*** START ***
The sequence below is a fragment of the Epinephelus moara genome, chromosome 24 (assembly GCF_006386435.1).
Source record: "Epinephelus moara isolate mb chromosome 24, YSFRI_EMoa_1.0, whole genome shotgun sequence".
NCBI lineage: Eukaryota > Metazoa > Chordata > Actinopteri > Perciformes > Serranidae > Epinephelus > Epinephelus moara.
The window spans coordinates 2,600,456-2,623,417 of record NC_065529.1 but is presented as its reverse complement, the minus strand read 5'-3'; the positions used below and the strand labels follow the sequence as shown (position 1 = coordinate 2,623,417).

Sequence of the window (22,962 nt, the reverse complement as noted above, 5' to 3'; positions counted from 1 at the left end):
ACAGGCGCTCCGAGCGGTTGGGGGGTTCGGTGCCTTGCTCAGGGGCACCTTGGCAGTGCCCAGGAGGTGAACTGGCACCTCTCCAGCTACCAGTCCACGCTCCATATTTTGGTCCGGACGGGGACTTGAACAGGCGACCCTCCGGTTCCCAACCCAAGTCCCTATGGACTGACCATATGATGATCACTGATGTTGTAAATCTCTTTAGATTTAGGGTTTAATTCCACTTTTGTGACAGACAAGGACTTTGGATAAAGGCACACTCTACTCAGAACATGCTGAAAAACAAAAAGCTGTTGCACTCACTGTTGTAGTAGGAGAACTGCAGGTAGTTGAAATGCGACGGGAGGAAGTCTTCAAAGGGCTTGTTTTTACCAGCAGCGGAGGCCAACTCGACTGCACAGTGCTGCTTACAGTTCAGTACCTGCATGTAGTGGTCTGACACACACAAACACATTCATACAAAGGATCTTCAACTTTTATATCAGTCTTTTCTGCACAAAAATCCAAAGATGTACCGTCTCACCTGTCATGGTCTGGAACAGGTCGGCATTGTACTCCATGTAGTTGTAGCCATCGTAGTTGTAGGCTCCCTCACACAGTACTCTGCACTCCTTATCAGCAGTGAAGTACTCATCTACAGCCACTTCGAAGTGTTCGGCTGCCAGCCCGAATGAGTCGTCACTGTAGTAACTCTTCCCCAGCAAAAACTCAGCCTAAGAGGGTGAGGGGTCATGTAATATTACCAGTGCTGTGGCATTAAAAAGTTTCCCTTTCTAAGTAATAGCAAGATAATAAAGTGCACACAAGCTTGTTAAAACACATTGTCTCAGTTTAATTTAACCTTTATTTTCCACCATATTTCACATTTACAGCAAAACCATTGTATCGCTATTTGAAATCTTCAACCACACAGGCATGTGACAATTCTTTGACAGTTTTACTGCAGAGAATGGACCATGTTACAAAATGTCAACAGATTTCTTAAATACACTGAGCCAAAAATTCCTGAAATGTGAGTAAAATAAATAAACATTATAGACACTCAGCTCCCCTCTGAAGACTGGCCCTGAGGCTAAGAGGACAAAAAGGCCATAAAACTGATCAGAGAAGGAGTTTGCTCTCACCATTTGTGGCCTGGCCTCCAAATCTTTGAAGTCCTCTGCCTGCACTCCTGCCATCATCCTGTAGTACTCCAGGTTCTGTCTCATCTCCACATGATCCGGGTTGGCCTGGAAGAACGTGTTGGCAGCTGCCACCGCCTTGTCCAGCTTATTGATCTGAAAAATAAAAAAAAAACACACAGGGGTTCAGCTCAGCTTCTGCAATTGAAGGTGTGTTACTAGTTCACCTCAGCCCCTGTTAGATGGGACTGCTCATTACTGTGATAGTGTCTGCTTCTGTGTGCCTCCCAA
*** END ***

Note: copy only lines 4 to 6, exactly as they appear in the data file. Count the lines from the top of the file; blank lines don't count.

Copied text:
The window spans coordinates 2,600,456-2,623,417 of record NC_065529.1 but is presented as its reverse complement, the minus strand read 5'-3'; the positions used below and the strand labels follow the sequence as shown (position 1 = coordinate 2,623,417).

Sequence of the window (22,962 nt, the reverse complement as noted above, 5' to 3'; positions counted from 1 at the left end):
ACAGGCGCTCCGAGCGGTTGGGGGGTTCGGTGCCTTGCTCAGGGGCACCTTGGCAGTGCCCAGGAGGTGAACTGGCACCTCTCCAGCTACCAGTCCACGCTCCATATTTTGGTCCGGACGGGGACTTGAACAGGCGACCCTCCGGTTCCCAACCCAAGTCCCTATGGACTGACCATATGATGATCACTGATGTTGTAAATCTCTTTAGATTTAGGGTTTAATTCCACTTTTGTGACAGACAAGGACTTTGGATAAAGGCACACTCTACTCAGAACATGCTGAAAAACAAAAAGCTGTTGCACTCACTGTTGTAGTAGGAGAACTGCAGGTAGTTGAAATGCGACGGGAGGAAGTCTTCAAAGGGCTTGTTTTTACCAGCAGCGGAGGCCAACTCGACTGCACAGTGCTGCTTACAGTTCAGTACCTGCATGTAGTGGTCTGACACACACAAACACATTCATACAAAGGATCTTCAACTTTTATATCAGTCTTTTCTGCACAAAAATCCAAAGATGTACCGTCTCACCTGTCATGGTCTGGAACAGGTCGGCATTGTACTCCATGTAGTTGTAGCCATCGTAGTTGTAGGCTCCCTCACACAGTACTCTGCACTCCTTATCAGCAGTGAAGTACTCATCTACAGCCACTTCGAAGTGTTCGGCTGCCAGCCCGAATGAGTCGTCACTGTAGTAACTCTTCCCCAGCAAAAACTCAGCCTAAGAGGGTGAGGGGTCATGTAATATTACCAGTGCTGTGGCATTAAAAAGTTTCCCTTTCTAAGTAATAGCAAGATAATAAAGTGCACACAAGCTTGTTAAAACACATTGTCTCAGTTTAATTTAACCTTTATTTTCCACCATATTTCACATTTACAGCAAAACCATTGTATCGCTATTTGAAATCTTCAACCACACAGGCATGTGACAATTCTTTGACAGTTTTACTGCAGAGAATGGACCATGTTACAAAATGTCAACAGATTTCTTAAATACACTGAGCCAAAAATTCCTGAAATGTGAGTAAAATAAATAAACATTATAGACACTCAGCTCCCCTCTGAAGACTGGCCCTGAGGCTAAGAGGACAAAAAGGCCATAAAACTGATCAGAGAAGGAGTTTGCTCTCACCATTTGTGGCCTGGCCTCCAAATCTTTGAAGTCCTCTGCCTGCACTCCTGCCATCATCCTGTAGTACTCCAGGTTCTGTCTCATCTCCACATGATCCGGGTTGGCCTGGAAGAACGTGTTGGCAGCTGCCACCGCCTTGTCCAGCTTATTGATCTGAAAAATAAAAAAAAAACACACAGGGGTTCAGCTCAGCTTCTGCAATTGAAGGTGTGTTACTAGTTCACCTCAGCCCCTGTTAGATGGGACTGCTCATTACTGTGATAGTGTCTGCTTCTGTGTGCCTCCCAA